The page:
Fitch Rates Dangote Industries’ Corporate Governance Weak
Dangote Industries Limited has been rated weak in Fitch Ratings’ corporate governance assessment, saying the group structure is complex with a large amount of related-party transactions which has a negative effect on operational and financial transparency
In its latest rating on the company, Fitch said the company’s structure is further complicated by the Nigerian National Petroleum Corporation’s 20% stake in the refinery project.
“We also view the dominance of Aliko Dangote, as Chief Executive Officer and the main shareholder, in operations as an additional risk”, Fitch said in its recent report.
The global rating agency assigned Dangote Industries Limited’s senior unsecured notes – issued by DIL’s SPV, Dangote Industries Funding Plc – a final National Rating of ‘AA (nga)’. Also, the global rating firm affirmed DIL’s National Long-Term Rating of ‘AA (nga)’ with a stable outlook.
The notes are issued under Dangote Industries’ existing national bond programme of NN300 billion, comprising tranches A and B amounting to N10.47 billion and N177.12 billion with seven- and 10-year maturities, respectively, according to the rating note.
The bond raise tranches were issued on the Nigerian local bond market with semi-annual coupons of 12.75% for tranche A and 13.5% for B, according to Fitch. Amidst a prolonged delay in operationalizing the ongoing refinery, Dangote Industries has been in the market to raise funds to finance the completion of the project.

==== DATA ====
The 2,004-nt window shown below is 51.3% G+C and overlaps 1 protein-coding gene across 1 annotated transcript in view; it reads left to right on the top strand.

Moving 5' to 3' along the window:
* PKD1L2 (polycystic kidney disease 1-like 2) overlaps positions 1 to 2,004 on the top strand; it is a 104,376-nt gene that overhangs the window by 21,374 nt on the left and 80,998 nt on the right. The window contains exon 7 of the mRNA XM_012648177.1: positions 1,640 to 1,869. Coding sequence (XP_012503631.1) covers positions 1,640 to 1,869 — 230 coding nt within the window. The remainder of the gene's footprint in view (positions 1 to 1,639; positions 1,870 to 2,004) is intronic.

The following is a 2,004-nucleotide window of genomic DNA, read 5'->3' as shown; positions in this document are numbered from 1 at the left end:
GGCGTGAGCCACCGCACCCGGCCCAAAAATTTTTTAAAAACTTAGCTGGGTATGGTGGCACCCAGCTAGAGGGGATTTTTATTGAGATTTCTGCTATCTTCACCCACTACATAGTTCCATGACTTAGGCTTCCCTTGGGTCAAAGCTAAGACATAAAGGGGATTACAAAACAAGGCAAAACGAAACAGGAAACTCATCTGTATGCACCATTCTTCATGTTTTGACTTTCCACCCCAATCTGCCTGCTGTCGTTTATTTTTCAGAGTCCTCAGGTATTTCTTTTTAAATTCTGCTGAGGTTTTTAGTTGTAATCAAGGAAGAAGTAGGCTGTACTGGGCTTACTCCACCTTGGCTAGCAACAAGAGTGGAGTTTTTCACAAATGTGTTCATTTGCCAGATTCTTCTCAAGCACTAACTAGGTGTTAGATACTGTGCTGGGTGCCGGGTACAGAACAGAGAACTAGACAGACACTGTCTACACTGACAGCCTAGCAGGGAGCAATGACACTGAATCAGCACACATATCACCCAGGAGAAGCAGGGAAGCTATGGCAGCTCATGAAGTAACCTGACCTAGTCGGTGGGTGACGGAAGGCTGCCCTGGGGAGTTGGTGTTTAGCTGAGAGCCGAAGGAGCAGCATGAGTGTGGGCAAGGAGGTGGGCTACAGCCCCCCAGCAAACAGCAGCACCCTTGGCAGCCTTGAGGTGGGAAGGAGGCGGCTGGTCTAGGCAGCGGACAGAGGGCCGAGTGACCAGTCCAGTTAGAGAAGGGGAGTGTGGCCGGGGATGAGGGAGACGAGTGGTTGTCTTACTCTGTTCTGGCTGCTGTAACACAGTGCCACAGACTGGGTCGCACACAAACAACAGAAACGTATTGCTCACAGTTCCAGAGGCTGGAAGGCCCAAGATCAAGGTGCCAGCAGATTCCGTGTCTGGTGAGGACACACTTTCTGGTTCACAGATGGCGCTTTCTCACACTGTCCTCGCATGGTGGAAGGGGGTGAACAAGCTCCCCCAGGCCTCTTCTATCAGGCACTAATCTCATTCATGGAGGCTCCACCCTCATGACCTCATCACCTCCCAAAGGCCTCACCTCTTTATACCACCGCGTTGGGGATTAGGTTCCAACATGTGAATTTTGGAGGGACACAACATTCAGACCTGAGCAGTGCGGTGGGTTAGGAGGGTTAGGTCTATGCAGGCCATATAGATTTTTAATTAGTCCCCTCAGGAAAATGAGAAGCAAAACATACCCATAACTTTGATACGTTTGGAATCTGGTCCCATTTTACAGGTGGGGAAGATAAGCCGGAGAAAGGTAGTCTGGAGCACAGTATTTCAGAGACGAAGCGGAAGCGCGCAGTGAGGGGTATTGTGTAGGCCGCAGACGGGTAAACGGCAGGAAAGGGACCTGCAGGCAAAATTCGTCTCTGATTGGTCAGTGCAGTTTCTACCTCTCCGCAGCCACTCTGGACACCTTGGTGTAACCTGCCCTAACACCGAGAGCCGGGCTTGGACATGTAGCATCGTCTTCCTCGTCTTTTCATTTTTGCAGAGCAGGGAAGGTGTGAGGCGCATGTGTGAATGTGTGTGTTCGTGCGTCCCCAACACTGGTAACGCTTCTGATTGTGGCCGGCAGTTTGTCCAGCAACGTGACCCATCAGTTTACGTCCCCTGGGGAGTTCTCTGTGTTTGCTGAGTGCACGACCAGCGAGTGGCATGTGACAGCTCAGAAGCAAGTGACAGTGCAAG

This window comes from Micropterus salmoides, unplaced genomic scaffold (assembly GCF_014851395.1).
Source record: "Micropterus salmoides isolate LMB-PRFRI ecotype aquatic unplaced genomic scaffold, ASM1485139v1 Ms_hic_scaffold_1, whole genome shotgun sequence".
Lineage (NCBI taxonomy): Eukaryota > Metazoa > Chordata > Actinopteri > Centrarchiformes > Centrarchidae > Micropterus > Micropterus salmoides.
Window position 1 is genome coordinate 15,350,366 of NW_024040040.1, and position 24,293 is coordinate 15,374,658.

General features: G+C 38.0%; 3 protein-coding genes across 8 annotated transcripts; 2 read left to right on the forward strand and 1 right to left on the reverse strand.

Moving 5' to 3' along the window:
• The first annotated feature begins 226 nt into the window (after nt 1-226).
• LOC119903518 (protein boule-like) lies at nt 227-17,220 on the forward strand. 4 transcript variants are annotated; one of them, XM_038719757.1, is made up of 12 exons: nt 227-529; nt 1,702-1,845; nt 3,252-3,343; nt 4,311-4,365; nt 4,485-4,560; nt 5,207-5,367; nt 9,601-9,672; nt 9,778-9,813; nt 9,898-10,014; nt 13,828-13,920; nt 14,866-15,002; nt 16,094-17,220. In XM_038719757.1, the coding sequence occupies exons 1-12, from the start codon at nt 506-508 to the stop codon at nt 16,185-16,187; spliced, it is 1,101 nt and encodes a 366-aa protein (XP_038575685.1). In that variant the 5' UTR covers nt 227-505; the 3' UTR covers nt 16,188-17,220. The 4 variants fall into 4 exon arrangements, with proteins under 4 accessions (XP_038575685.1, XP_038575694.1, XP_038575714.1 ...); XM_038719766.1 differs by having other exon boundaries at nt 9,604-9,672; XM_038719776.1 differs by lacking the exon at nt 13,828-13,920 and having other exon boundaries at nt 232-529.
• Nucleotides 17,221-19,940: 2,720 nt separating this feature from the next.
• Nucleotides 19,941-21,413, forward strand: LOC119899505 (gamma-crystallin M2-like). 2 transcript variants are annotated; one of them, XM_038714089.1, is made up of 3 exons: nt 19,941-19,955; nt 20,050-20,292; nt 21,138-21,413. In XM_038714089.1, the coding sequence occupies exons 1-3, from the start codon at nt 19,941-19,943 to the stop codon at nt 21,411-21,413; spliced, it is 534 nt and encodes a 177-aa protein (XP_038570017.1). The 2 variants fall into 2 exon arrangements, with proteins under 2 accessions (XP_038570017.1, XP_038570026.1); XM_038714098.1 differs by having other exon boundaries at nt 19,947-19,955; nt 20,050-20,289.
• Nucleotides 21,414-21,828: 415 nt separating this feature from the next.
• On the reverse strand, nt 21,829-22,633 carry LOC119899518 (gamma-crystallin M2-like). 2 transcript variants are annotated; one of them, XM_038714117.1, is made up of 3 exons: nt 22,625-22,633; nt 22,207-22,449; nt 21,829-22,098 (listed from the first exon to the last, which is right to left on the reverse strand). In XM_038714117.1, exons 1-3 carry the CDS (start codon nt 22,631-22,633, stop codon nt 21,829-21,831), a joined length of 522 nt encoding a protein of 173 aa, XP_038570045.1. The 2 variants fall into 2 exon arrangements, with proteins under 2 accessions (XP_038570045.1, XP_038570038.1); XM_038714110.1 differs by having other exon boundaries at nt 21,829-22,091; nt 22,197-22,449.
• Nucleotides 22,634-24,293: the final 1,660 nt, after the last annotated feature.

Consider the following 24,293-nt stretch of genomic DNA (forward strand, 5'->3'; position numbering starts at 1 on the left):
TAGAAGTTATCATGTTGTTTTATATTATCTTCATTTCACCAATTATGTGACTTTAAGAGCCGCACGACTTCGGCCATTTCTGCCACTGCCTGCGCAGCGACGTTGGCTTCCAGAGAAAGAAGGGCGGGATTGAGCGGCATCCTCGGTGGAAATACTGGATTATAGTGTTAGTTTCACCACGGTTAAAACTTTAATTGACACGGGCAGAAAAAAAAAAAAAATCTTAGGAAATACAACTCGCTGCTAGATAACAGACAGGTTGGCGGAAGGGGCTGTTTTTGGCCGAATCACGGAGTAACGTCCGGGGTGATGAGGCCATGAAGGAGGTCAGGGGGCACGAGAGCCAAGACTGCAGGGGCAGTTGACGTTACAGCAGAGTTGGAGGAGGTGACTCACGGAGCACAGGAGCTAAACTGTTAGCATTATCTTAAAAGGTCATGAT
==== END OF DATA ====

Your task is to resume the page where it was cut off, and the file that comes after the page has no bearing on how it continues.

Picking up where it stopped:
The proceeds of the bonds raise are being used to part-finance the completion of DIL’s refinery and petrochemical plants, according to the rating note. Fitch said Dangote Oil Refining Company Limited and Dangote Fertiliser Limited which are subsidiaries of Dangote Industries Limited are co-obligors under the bond programme.
“Dangote Industries Limited is a diversified conglomerate in Nigeria with a leading share in the cement business and a future key operator in the petrochemical industry through its fertiliser and oil refinery business.
“Its strategy is to gradually establish a downstream industry in Nigeria and be the largest urea producer in Nigeria. It also aims to make Nigeria a net exporter of refined petroleum products and petrochemicals by 2026”, the rating note said.
Key Rating Drivers
Fitch explained that Dangote Industries Limited’s business model, profitability and leverage metrics are commensurate with an ‘AA (nga)’ rating category. It noted that the company generates a majority of its revenue from the domestic market and borrows in both naira from local banks and in US dollars from international markets.
Stretching further, it sees Dangote Cement Plc as the overall cash cow, with a significant contribution to the group performance; supported by large-scale operations in Nigeria and pan-Africa.
In its report, Fitch Rating explained that in 2020, Dangote Cement’s earnings before interest tax depreciation and amortization (EBITDA) contribution to Dangote Industries printed at 93%.